Saturday, June 15, 2013

Story Structure -- Joists (Scenes)

Hi, folks. I'm continuing my series about story structure. I'm using analogies to structural elements of buildings to shed some like on some structural elements of stories. This week I'm comparing the scenes to joists. Joists are load-bearing boards or girders that run from beam to beam or from floor to beam. They carry some of the weight of the building insuring that the structure is sound. Scenes also carry some of the weight of each story. They fit within chapters, and they glue your story together, like the joist's job in a structure. There are various kinds of joists, and there are various kinds of scenes. I'm going to describe the basic structure of the scene then talk about a few variants. Hopefully this discussion will help you create much more "sound" stories.

The scene is the basic load-bearing element of the story. A basic scene works like this. First, action and dialogue mix, followed by the main character's emotional reaction to the action and dialogue, and then the character thinks about the action and dialogue, and finally the character decides what to do next. The basic scene will appear over and over in your story unless you are seeking something very avant-garde.

HINT: Don't move on to the avant-garde until you can easily produce fluid basic scenes that all connect and move seamlessly from one to the next.

You will use a few variations of the basic scene in your story, especially for action sequences. You might have an action/dialogue, emotion and then action/dialogue/emotion and finally cap that with a basic scene action/dialogue/emotion/thinking/decision. This set-up is generally one chapter. Chapters contain one to three scenes or a hybrid like described. If you try to put more in a chapter the thing implodes. I have found that stories that don't use enough of the basic scene generally collapse.

HINT:  Action/dialogue sequences need breaks to give the reader a chance to breathe and process. If your action and dialogue goes on too long you will lose your reader. Find those long sequences and break them up.

One kind of special scene starts inside the main character's head -- I calling this a hook scene. I see this start in books a lot. The action and the dialogue happen off scene. We start with emotion and the thinking of the character wrapped together and that leads to first basic scene of a story. A hook scene must be shorter that a basic scene and  is generally used to connect the reader with the main character emotionally and intellectually. The author uses this short scene to hook the reader. You have to tap into a universal emotion and/or intellectual depth to make this one work. Also this emotion and thinking must lead to a real problem in a basic scene. Put a row of hook scenes together and lose your reader.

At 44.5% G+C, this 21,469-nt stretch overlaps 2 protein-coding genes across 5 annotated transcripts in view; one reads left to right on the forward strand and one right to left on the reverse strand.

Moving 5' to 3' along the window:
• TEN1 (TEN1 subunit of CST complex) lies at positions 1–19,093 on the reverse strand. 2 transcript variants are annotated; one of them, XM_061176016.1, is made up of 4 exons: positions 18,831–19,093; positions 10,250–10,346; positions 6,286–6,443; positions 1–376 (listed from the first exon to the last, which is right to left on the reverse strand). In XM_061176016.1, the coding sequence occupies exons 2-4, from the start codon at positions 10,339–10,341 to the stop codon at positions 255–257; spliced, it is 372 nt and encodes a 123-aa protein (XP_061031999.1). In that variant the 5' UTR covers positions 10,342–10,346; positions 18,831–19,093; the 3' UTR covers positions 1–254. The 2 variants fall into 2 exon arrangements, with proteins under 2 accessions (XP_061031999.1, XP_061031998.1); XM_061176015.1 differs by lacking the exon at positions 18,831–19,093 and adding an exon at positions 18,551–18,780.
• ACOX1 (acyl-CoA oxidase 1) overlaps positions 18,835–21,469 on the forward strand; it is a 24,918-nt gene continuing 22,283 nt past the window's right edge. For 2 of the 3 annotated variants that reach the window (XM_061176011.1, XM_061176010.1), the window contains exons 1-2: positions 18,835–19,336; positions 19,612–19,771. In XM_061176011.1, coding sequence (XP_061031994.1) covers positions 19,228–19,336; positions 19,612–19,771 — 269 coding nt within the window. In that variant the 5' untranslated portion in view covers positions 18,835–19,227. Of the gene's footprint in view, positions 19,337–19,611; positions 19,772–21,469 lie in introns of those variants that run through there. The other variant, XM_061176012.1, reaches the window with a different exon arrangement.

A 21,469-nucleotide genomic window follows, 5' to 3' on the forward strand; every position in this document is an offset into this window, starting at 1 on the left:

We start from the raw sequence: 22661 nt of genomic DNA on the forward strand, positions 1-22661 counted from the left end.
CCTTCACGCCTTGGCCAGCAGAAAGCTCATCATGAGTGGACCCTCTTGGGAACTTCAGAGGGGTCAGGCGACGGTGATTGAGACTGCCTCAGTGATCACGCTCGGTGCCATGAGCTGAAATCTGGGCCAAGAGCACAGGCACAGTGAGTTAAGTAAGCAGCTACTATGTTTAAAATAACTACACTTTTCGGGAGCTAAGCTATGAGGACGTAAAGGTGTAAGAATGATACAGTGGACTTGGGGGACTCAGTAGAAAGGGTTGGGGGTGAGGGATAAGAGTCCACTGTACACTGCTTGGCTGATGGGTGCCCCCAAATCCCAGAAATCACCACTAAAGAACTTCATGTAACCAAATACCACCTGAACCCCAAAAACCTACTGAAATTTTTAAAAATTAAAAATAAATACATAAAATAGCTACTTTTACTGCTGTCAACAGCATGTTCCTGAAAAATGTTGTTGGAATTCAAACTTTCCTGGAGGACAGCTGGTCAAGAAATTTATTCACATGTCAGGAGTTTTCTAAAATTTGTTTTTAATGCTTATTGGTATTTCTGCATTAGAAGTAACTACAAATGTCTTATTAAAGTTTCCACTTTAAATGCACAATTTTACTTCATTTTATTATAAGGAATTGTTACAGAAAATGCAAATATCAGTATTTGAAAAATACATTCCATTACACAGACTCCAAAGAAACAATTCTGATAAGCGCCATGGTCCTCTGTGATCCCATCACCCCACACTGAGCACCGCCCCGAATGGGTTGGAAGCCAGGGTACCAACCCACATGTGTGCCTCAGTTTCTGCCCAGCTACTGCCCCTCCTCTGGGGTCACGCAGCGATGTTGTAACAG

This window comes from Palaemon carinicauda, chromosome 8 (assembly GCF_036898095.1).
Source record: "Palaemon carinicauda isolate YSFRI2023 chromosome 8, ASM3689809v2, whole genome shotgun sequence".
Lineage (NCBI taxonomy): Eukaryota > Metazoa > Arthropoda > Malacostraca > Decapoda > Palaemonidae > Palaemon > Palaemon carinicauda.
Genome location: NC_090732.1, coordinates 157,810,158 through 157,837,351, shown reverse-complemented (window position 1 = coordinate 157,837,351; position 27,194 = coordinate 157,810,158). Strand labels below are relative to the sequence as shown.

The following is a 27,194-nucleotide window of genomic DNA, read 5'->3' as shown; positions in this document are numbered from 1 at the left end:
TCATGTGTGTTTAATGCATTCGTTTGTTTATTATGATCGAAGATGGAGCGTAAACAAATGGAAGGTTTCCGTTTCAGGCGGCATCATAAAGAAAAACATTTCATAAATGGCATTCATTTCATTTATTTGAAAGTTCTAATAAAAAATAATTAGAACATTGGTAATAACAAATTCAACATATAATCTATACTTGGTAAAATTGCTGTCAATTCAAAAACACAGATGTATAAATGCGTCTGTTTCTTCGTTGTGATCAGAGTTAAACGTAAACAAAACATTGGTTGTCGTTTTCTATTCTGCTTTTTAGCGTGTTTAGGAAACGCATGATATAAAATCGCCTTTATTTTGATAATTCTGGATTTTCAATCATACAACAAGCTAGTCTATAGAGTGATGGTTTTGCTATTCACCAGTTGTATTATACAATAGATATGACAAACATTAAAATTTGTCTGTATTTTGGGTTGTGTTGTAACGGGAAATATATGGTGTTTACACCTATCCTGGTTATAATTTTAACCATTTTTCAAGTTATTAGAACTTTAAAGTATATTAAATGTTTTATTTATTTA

Now I'm going to touch on the passing scene. This scene is used for transition, usually from one setting to the next. Use it sparingly These scenes are very short. Something like:"Our journey from Earth to Titan took weeks. My emotions ran the gamut. I thought about leaving my father, my pony, my boyfriend, and my favorite burger joint behind, but now I must look forward. The engines fired up as we approached the landing base on Titan." This passing scene gets us from point a to point b, and we have some deep emotional connection, more than in a basic scene. 

HINT: Use passing scenes to bring your reader close to the bone of your main character.

There are special scenes that happens toward the end of stories. I'm calling these the bank scenes. One bank scene generally shows up in all books as the "darkest moment." The events of the whole book leads to this scene of revelatory emotion and thought from your main character. Your character feels deeply failure, remorse, agony of decision, pain, brokenness -- no feeling that we like to feel. Your character thinks deeply about the cosmic consequences of her journey  Another bank scene is comes after your climax. This scene again is in response to all the scenes in your story. The main character feels deeply, thinks thoroughly and comes to her truth. 

Check out your scenes and make sure that your interior structural story elements are sound. Look at your scenes and make sure they are complete or purposeful hybrids. Create a strong story.

And now the doodle:  "Alien landscape"

 
You need a quote for your pocket too!  Here's a good one:
 
Whatever satisfies the soul is truth. Walt Whitman

6 comments:

Leandra Wallace said...

Thanks for the tips! I like the doodle, it reminds me of Christmas...

MollyMom103 said...

You are welcome for the tips. It is always interesting to me when a doodle skews far from my thinking. I was thinking cool alien world with striking trees, instead Christmas in June! Makes me smile.

Vijaya said...

I've never even thought about the different types of scenes, Molly. I learn something new here every time I visit.

MollyMom103 said...

I think it's the screenwriter bit of me that has got me into thinking about scenes.

I like Scene and Structure by Jack Bickman.

Cate Macabe said...

I wanted to let you know I nominated you for the Very Inspiring Blogger Award. Though I don’t usually comment, your posts on writing are always practical and encouraging. Please check out my June 14 post at www.ThisNewMountain.com/blog for the rules of accepting the award. Thank you!

MollyMom103 said...

Hey, thanks, Cate! I'm glad that you like my blog!